In the fiery battleground that is Internet commentary, the line between “artistic license” and “evil propaganda” is, evidently, a blurry one.
It’s striking that all but one film for a Best Drama Golden Globe – “Zero Dark Thirty,” “Lincoln,” “Life of Pi,” “Django Unchained” and “Argo” – deal with influential events of American history. This distinctly American awards season (though Oscar nods for Best Film and Director for the foreign “Amour” is a big surprise) has led to a number of vehement controversies, both in consideration of accuracy and morality.
At the forefront of these controversies is “Zero Dark Thirty,” Kathryn Bigelow and Mark Boal’s portrayal of hunting Osama bin Laden. In a pivotal scene early in the film, the location of bin Laden’s Abbottabad hideout is discovered through torture. Many argue the film doesn’t do enough to show this event is simply false. Others have taken this claim to bolder extremes.
“The path your career has now taken reminds of no one so much as that other female film pioneer who became, eventually, an apologist for evil: Leni Riefenstahl,” wrote The Guardian’s Naomi Wolf in an open letter to Bigelow, referring to the director of the 1935 movie “Triumph of the Will,” an artistic and commercial success that glorified the Nazi regime.
“Triumph of the Will” is pure propaganda, an explicit defense of Nazism, crafted without a single anti-Semitic word. “The Economist” has called Riefenstahl “the greatest female film-maker of the 20th century.”
Surely, a distinction between appropriate and inappropriate representation needs to be defined.
“When artists, intentionally or not, distort the known facts to get an effect, either political or commercial, they are on the wrong side of the line between poetic truth and historical falsification,” Richard Berstein wrote in a 1989 piece in the New York Times. This was before Oliver Stone’s 1991 “JFK,” a Best Picture Nominee that took borderline offensive liberties and influenced the public’s conspiratorial perception of the JFK assassination to this day.
“JFK” and “Triumph of the Will” (not to conflate the two on the scale of egregiousness) clearly fail Bernstein’s test. “Zero Dark Thirty” may oversimplify the role of “enhanced interrogation,” but its level of distortion is debatable. The movie goes to great lengths to showcase the complexity of the mission and the multitude of involved parties and tactics. The torture is appropriately gruesome and properly represents the culture of fear surrounding this investigation.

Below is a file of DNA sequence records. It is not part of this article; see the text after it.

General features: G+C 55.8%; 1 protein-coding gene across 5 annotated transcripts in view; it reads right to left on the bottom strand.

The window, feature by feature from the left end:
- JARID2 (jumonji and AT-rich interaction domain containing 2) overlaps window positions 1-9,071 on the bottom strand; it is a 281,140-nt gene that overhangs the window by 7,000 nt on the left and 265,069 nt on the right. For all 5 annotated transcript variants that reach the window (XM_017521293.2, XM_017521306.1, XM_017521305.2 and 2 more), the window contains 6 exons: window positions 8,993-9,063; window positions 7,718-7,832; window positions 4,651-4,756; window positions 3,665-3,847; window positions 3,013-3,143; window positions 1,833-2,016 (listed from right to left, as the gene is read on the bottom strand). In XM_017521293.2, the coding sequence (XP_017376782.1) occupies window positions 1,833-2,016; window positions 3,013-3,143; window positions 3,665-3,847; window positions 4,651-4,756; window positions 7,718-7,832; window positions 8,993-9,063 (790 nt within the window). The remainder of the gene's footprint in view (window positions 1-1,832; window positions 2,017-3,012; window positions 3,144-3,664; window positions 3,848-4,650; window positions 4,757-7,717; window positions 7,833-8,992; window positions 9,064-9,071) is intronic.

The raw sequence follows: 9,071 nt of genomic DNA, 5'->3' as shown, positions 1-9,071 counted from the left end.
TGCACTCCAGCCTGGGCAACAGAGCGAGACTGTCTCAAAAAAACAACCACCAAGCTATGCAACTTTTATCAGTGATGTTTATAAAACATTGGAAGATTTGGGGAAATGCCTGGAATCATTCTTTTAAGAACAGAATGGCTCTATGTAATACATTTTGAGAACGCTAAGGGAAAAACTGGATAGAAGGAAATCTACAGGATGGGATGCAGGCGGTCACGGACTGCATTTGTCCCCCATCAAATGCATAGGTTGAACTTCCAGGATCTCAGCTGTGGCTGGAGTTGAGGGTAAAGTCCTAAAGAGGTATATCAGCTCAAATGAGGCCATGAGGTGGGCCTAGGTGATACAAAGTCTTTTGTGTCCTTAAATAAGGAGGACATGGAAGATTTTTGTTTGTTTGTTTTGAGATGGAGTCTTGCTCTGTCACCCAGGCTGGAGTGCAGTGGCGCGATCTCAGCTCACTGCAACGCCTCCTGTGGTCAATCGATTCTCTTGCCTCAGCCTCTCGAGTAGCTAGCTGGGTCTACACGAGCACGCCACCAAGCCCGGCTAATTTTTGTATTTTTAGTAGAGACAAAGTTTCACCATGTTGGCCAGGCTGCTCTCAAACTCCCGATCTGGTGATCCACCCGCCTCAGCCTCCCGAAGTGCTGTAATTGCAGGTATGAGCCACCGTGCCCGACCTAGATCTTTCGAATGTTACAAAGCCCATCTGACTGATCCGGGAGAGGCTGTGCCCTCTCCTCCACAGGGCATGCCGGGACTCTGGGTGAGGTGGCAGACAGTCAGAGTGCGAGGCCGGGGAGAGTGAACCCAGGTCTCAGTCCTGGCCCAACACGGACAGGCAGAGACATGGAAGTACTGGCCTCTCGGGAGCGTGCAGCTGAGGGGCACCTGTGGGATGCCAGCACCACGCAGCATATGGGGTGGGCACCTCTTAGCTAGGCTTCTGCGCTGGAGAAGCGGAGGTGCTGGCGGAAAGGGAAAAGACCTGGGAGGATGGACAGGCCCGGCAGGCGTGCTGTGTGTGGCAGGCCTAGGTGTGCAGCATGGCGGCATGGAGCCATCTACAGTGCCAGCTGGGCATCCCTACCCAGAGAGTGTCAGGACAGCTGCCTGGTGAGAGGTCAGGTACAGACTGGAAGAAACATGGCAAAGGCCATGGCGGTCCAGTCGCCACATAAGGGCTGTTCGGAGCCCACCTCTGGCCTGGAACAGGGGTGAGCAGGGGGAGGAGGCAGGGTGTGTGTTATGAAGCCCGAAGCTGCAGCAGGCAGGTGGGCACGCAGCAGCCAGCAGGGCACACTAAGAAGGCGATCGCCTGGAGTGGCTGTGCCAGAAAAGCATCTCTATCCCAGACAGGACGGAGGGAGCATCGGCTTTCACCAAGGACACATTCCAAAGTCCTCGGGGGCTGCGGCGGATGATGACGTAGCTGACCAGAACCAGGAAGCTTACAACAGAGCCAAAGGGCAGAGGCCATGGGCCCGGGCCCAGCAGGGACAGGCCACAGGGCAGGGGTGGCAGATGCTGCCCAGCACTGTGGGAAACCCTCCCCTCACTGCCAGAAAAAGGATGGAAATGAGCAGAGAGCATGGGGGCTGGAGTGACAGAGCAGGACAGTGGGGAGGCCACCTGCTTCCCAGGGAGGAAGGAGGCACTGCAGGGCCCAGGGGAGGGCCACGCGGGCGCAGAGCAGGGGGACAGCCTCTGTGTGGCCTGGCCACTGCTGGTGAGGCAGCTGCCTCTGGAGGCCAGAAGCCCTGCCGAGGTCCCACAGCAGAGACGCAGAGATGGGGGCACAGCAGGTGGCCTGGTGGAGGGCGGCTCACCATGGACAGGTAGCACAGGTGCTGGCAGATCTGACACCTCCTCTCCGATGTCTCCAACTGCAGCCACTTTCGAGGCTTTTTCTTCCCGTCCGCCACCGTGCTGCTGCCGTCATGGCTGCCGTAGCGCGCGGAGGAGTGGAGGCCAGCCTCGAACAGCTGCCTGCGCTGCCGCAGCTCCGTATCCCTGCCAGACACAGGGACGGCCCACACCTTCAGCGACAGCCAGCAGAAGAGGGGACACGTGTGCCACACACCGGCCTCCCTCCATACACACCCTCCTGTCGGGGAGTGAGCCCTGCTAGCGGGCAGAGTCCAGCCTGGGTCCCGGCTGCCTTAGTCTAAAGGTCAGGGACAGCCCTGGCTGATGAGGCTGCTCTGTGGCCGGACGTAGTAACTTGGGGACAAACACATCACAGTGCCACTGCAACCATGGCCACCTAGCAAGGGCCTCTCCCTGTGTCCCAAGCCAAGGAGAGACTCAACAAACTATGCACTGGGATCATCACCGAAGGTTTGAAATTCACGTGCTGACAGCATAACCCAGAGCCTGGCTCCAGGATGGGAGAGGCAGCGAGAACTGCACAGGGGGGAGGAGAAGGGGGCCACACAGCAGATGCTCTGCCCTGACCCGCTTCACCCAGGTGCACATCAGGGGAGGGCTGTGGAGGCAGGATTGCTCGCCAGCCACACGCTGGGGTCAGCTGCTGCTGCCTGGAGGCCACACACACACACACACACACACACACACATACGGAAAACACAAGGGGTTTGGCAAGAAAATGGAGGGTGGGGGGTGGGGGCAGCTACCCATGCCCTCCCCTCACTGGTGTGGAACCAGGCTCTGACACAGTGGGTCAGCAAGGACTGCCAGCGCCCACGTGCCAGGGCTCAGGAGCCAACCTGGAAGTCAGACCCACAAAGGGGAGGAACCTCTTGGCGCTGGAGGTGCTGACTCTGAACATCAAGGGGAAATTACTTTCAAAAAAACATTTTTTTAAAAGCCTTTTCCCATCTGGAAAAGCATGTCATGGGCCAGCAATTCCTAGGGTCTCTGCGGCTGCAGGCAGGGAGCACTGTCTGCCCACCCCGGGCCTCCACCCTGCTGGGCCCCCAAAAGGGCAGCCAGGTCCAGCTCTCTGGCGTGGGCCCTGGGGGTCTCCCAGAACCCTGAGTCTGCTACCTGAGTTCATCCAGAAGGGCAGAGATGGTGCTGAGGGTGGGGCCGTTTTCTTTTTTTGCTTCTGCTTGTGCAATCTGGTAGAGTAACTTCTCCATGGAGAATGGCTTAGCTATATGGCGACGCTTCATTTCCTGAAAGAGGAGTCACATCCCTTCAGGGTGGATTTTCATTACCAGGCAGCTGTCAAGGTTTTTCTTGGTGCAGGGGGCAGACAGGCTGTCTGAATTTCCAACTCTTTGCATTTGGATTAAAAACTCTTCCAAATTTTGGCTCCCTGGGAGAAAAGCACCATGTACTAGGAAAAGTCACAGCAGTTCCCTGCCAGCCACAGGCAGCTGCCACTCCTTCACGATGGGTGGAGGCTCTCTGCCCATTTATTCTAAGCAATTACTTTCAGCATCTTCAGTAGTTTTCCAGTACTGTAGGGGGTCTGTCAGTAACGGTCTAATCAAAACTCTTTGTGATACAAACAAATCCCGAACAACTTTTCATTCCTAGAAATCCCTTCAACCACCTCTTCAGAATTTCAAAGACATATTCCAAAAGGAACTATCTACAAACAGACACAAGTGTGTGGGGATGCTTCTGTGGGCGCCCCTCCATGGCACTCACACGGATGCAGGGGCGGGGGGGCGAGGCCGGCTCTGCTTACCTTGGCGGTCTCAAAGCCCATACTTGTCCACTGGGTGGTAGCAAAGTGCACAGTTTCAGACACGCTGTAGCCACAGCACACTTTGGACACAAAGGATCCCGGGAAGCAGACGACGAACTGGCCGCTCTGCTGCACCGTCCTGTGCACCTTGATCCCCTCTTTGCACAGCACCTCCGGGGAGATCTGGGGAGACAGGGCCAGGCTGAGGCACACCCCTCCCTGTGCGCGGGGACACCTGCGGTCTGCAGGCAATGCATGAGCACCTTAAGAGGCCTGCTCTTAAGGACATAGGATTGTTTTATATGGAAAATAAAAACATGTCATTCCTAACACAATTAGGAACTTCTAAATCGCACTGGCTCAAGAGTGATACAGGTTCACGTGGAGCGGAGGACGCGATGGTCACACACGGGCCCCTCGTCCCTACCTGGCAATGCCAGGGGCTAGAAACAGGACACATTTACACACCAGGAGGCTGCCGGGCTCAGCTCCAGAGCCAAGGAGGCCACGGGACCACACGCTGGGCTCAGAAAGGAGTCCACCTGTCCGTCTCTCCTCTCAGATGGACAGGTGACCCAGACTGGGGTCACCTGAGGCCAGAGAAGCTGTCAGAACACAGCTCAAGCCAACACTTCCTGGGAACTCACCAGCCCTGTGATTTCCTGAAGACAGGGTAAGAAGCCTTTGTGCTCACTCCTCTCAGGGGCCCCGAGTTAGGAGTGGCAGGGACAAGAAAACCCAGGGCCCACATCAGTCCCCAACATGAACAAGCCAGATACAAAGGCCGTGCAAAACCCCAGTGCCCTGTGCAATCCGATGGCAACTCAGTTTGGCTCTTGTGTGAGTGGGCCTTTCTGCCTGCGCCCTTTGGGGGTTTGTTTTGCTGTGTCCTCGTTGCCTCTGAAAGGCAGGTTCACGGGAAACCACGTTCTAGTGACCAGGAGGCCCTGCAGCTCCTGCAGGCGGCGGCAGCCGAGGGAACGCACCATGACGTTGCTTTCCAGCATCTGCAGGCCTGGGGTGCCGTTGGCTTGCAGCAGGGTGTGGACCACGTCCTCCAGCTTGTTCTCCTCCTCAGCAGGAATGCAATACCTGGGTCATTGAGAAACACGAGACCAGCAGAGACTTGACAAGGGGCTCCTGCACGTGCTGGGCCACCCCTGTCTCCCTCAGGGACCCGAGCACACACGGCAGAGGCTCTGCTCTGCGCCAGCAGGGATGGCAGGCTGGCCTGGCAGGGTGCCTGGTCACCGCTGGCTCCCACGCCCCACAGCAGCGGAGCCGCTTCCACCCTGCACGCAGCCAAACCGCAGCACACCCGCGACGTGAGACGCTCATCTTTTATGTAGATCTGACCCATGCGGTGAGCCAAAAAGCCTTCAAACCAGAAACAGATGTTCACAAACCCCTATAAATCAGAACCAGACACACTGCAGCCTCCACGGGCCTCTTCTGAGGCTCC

“The essential ingredient in any coercive interrogation is not the actual infliction of pain or discomfort, but fear,” Mark Bowden wrote for The Atlantic in response to “Zero Dark Thirty” criticisms. “Fear was a part of the climate of American interrogations in those years.”
While torture may not have produced the exact results shown in the film, that culture of fear it caused was, regrettably, a major factor. The course of events needed to be compacted into a feature-length time span, but all the moral ambiguity is intact and at the center of the entire film. There are no answers here. “Zero Dark Thirty” is a representation of the tension of a cultural moment, not unlike (though with much graver responsibility than) “The Social Network.”
“Lincoln,” rather than examine an event less than two years old, looks 150 years in the past and still made headlines. How accurate was Spielberg’s portrayal, and does it matter?
The consensus of historians is that “Lincoln” is impressively accurate, even if it moves the focus away from the abolitionist movement and overemphasizes Lincoln’s family relationships for dramatic effect.
“Lincoln” was well-received in part because it mirrors governmental and familial concerns from the present, as much if not more than the 1860s.
“Lincoln” and “Zero Dark Thirty” are related in the sense that they focus their stories for an audience. “Lincoln” also might be proof that stories are going to be recrafted in future generations to fit a generation’s lens. “Zero Dark Thirty” won’t win awards for historical accuracy, but as a Hollywood dramatization (even one with documentary overtones), it’s within its bounds. Even if it comes to define initial popular understanding of events, it’s a much more complicated movie than sensationalistic critics are claiming, and unlikely to convince anyone that torture is anything but a complicated and disturbing practice.
Could Bigelow have used the film to make a much more explicit argument about torture? Absolutely, and it would have been commendable. But that isn’t her responsibility or her aim. Any critical viewing of the film would conclude that torture played a role in the Osama bin Laden story, but it was only part of a story that spanned ruthless tactics and moral quandaries. It isn’t a story of cause and effect, nor is it a comfortable representation. History is important to film, but context and purpose are imperative.
Cameron Mount is a senior English education major. Reach him at email@example.com.